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Curr Opin Cell Biol. 2007 Oct;19(5):529-33. Epub 2007 Oct 17.

Cell adhesion molecules and actin cytoskeleton at immune synapses and kinapses.

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Program in Molecular Pathogenesis, Helen L. and Martin S. Kimmel Center for Biology and Medicine of the Skirball Institute of Biomolecular Medicine, New York University School of Medicine, New York, NY 10016, United States.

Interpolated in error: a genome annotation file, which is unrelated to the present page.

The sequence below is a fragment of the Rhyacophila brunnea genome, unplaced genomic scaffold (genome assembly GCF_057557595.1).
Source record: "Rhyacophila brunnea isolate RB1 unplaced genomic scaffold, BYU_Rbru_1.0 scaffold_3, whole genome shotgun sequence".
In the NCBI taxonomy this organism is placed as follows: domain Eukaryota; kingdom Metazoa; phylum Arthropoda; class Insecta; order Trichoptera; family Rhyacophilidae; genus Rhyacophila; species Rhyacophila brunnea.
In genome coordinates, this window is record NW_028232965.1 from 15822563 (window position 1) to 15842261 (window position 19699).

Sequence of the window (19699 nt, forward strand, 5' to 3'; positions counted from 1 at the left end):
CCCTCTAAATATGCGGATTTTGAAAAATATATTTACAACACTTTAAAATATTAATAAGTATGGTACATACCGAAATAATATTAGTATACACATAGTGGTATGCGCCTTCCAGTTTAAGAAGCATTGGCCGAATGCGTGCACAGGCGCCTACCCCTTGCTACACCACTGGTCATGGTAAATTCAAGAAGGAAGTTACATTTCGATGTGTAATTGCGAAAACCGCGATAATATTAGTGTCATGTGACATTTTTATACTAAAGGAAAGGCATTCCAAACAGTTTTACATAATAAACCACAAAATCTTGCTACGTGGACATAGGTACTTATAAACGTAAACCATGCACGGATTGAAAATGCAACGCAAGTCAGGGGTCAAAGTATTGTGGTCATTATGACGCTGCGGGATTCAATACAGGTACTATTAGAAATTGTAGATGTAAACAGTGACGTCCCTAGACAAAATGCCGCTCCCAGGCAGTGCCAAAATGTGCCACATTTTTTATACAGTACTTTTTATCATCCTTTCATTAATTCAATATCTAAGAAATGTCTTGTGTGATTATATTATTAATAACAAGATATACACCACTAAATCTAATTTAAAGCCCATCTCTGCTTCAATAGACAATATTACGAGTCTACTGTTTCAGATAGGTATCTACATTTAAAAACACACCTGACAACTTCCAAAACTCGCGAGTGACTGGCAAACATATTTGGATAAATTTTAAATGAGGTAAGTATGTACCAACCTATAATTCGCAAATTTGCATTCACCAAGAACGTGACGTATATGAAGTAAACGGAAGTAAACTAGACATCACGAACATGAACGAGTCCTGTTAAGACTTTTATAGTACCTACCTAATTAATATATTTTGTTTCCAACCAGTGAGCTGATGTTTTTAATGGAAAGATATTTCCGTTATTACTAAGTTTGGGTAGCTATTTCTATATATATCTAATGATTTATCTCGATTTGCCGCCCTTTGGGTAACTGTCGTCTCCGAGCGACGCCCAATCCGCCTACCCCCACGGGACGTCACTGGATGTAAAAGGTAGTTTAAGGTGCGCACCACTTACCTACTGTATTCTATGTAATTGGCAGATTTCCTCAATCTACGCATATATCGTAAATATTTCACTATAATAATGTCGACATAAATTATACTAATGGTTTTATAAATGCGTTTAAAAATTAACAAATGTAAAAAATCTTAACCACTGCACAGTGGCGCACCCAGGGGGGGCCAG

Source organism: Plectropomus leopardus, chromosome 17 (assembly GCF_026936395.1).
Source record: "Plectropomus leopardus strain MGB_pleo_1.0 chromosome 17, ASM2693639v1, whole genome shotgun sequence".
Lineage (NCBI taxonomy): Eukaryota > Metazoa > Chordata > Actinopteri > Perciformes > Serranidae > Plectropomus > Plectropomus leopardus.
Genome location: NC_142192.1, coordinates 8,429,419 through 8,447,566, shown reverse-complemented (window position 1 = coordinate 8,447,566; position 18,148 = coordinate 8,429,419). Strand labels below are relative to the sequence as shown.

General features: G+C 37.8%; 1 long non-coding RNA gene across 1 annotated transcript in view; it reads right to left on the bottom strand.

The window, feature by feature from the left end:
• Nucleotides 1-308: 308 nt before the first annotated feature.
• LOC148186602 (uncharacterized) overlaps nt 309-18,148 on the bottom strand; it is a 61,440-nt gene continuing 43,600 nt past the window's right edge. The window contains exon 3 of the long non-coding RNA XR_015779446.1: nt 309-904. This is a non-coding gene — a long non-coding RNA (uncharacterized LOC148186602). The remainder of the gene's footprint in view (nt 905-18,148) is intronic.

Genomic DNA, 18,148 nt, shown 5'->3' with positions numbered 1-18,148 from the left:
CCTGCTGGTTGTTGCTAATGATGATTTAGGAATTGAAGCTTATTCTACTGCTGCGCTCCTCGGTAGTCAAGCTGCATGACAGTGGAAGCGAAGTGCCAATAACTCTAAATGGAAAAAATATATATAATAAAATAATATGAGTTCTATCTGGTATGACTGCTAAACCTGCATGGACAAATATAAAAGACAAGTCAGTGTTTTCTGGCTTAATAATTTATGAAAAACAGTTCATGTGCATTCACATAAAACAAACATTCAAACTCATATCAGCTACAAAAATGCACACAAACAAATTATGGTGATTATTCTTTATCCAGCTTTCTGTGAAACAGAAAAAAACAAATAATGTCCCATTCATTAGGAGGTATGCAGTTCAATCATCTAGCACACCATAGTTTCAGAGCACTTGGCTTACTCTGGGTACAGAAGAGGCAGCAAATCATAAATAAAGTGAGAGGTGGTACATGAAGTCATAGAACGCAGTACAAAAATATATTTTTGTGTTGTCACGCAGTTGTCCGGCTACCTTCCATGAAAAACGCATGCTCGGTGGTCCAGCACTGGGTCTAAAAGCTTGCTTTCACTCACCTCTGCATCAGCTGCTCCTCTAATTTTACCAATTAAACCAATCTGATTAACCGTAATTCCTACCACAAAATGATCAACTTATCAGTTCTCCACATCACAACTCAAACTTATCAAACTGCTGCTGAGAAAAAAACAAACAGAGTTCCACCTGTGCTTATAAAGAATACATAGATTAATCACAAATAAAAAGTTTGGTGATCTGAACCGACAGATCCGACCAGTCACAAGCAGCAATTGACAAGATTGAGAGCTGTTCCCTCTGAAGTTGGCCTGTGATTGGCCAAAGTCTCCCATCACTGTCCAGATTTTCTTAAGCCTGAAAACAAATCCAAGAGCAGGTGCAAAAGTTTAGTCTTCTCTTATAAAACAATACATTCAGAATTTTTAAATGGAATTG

The immunological synapse is a stable adhesive junction between a polarized immune effector cell and an antigen-bearing cell. Immunological synapses are often observed to have a striking radial symmetry in the plane of contact with a prominent central cluster of antigen receptors surrounded by concentric rings of adhesion molecules and actin-rich projections. There is a striking similarity between the radial zones of the immunological synapse and the dynamic actinomyosin modules employed by migrating cells. Breaking the symmetry of an immunological synapse generates a moving adhesive junction that can be defined as a kinapse, which facilitates signal integration by immune cells while moving over the surface of antigen-presenting cells.

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